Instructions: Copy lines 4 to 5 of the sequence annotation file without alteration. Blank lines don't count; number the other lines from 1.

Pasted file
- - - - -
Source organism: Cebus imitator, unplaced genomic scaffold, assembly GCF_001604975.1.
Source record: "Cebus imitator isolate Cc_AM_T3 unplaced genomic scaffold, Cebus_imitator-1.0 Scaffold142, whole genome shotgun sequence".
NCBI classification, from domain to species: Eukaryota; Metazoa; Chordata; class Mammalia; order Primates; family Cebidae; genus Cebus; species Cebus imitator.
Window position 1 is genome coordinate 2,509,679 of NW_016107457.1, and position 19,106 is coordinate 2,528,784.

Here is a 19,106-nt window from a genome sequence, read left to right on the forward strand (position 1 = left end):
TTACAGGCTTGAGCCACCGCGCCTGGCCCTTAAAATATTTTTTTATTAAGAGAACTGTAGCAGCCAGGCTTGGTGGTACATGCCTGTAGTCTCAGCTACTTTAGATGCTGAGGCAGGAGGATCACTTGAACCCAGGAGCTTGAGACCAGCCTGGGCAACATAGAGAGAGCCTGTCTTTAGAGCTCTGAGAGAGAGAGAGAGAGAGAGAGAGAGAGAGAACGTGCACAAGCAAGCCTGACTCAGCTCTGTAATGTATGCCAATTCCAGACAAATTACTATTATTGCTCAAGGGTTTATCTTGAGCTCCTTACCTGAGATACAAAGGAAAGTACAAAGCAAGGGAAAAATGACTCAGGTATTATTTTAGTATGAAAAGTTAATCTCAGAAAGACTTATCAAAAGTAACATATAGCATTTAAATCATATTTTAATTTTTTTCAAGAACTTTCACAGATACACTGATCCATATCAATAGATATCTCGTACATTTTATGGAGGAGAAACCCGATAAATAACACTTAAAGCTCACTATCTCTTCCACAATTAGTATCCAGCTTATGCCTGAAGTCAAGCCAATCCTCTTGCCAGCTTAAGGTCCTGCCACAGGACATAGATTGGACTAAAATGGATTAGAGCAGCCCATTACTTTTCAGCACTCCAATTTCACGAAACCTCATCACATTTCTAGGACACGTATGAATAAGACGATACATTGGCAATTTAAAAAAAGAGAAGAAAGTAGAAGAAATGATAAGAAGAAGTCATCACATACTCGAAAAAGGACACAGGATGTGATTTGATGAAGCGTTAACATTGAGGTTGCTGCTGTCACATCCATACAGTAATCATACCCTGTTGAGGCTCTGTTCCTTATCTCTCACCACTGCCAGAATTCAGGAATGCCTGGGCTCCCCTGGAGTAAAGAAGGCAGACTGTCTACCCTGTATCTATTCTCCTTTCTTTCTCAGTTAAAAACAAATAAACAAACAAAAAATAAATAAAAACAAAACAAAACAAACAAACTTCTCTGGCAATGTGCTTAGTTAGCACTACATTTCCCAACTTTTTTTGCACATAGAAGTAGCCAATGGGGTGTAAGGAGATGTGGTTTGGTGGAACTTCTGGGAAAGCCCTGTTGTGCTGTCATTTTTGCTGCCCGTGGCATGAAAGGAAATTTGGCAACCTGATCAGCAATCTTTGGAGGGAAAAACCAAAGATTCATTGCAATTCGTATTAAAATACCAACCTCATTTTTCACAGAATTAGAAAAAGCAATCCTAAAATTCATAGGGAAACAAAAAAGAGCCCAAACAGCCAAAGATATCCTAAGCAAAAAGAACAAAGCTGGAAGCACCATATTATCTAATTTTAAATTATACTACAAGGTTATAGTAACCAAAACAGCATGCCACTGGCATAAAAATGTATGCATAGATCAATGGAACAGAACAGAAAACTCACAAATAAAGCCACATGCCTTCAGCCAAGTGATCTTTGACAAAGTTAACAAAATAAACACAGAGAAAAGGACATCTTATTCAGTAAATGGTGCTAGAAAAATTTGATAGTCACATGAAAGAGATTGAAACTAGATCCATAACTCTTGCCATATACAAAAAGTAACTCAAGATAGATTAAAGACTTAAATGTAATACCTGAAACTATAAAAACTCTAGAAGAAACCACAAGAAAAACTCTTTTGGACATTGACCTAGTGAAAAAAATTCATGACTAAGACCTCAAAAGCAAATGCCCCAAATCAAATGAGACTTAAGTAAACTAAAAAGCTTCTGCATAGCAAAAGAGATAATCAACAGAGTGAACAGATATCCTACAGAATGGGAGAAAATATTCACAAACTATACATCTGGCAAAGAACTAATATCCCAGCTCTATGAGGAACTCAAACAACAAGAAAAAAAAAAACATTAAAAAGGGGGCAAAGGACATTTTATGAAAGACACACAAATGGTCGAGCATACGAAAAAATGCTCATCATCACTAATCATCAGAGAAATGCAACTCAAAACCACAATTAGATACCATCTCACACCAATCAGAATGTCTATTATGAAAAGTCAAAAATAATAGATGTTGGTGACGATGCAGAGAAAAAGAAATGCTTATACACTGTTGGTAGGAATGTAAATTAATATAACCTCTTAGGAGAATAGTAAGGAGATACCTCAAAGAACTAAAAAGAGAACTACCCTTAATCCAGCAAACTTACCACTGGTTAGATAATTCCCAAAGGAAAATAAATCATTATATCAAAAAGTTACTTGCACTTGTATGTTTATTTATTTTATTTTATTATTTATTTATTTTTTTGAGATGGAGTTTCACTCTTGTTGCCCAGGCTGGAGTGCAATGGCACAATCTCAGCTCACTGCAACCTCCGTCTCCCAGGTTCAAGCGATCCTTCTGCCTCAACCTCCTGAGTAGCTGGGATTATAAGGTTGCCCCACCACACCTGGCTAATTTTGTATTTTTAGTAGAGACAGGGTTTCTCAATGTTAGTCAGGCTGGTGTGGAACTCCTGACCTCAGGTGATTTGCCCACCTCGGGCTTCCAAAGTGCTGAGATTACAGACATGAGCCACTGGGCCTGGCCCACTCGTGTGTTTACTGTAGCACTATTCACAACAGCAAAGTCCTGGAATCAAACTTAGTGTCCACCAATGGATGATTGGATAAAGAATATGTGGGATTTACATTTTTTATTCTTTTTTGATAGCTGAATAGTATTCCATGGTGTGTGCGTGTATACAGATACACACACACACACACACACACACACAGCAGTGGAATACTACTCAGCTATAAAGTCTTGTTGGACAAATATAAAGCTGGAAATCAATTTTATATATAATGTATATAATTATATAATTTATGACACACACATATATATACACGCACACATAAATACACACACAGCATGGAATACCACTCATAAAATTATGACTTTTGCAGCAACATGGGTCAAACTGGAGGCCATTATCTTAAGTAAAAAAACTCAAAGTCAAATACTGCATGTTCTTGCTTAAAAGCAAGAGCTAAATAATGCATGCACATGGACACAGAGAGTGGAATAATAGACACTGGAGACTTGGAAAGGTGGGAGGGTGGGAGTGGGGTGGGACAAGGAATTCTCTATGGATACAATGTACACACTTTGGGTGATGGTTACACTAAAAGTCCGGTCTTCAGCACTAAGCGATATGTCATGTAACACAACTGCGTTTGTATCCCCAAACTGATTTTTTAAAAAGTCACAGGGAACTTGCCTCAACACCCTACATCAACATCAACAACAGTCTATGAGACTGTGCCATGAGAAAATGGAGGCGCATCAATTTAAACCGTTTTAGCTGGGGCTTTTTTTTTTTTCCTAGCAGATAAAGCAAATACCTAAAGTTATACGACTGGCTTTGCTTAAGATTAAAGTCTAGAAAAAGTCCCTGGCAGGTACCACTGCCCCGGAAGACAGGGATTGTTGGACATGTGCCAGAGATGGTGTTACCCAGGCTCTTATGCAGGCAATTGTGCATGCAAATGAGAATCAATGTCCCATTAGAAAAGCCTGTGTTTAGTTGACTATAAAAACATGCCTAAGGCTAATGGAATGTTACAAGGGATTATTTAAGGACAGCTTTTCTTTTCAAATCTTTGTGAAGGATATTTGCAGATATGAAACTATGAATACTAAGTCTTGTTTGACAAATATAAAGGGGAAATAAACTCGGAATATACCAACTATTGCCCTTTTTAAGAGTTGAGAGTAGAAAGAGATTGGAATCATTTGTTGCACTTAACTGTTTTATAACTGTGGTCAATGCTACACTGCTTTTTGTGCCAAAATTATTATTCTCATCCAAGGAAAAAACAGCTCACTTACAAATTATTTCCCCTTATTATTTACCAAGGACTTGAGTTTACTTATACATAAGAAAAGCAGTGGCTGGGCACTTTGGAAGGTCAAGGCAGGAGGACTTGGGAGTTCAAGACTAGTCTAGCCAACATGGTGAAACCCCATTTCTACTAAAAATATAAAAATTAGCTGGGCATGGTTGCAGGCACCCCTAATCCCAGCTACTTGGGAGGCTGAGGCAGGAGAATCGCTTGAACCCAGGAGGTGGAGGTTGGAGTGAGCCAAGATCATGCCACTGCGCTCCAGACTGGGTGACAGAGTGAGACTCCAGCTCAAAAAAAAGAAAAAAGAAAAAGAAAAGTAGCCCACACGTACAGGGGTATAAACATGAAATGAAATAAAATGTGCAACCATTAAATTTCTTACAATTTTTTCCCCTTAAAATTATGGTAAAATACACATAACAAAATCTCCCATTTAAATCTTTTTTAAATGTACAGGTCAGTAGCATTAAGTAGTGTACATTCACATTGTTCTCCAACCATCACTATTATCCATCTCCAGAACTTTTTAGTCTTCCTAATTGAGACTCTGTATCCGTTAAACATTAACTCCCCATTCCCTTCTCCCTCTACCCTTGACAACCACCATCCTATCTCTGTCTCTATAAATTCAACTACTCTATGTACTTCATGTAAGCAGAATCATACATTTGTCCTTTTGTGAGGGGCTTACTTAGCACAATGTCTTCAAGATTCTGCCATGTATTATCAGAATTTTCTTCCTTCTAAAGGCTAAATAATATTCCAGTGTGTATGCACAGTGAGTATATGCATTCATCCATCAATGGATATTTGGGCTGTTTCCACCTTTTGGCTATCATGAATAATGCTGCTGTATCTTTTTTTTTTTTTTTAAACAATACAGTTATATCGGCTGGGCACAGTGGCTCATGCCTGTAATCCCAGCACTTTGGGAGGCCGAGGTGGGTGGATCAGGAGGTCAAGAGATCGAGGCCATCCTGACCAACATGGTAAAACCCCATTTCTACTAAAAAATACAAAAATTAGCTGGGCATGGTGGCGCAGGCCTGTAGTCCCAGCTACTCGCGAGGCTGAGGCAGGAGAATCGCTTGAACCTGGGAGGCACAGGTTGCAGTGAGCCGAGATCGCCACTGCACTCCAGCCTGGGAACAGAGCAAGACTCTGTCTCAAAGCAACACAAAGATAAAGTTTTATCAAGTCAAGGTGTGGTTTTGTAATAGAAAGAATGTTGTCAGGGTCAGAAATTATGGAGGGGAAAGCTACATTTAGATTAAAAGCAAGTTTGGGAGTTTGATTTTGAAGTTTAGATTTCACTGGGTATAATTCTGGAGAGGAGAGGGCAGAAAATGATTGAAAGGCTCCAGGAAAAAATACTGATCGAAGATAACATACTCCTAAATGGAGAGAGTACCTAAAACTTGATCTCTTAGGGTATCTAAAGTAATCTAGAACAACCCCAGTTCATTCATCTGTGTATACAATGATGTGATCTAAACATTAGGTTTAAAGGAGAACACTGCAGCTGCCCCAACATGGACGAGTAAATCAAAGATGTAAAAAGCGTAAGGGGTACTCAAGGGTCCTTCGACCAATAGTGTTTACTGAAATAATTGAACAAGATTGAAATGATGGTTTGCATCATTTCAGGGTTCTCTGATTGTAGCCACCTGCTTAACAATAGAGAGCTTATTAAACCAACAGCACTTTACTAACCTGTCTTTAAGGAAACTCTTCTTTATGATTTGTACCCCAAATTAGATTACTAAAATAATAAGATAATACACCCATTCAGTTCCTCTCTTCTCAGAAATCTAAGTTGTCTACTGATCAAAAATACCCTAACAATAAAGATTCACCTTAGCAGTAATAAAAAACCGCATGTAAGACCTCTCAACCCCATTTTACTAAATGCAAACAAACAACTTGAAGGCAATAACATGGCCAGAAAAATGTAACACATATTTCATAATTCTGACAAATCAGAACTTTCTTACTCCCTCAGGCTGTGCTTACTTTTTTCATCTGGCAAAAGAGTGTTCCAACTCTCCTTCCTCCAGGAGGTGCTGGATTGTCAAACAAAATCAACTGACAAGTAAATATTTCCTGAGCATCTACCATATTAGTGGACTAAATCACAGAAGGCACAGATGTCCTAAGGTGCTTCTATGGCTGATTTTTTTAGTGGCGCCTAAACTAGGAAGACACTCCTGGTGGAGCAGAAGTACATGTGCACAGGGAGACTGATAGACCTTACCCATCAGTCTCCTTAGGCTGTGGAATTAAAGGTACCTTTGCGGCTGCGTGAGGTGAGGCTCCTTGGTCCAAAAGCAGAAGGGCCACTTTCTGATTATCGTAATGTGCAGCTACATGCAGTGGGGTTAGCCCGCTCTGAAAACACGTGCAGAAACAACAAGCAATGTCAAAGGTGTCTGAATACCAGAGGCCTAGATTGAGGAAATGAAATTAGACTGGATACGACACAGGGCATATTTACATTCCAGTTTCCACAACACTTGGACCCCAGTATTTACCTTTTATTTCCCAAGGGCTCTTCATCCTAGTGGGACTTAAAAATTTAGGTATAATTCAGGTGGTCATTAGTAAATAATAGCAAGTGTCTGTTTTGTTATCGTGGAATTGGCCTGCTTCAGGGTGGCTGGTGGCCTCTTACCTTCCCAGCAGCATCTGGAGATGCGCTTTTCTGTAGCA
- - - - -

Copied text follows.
Window position 1 is genome coordinate 2,509,679 of NW_016107457.1, and position 19,106 is coordinate 2,528,784.

Here is a 19,106-nt window from a genome sequence, read left to right on the forward strand (position 1 = left end):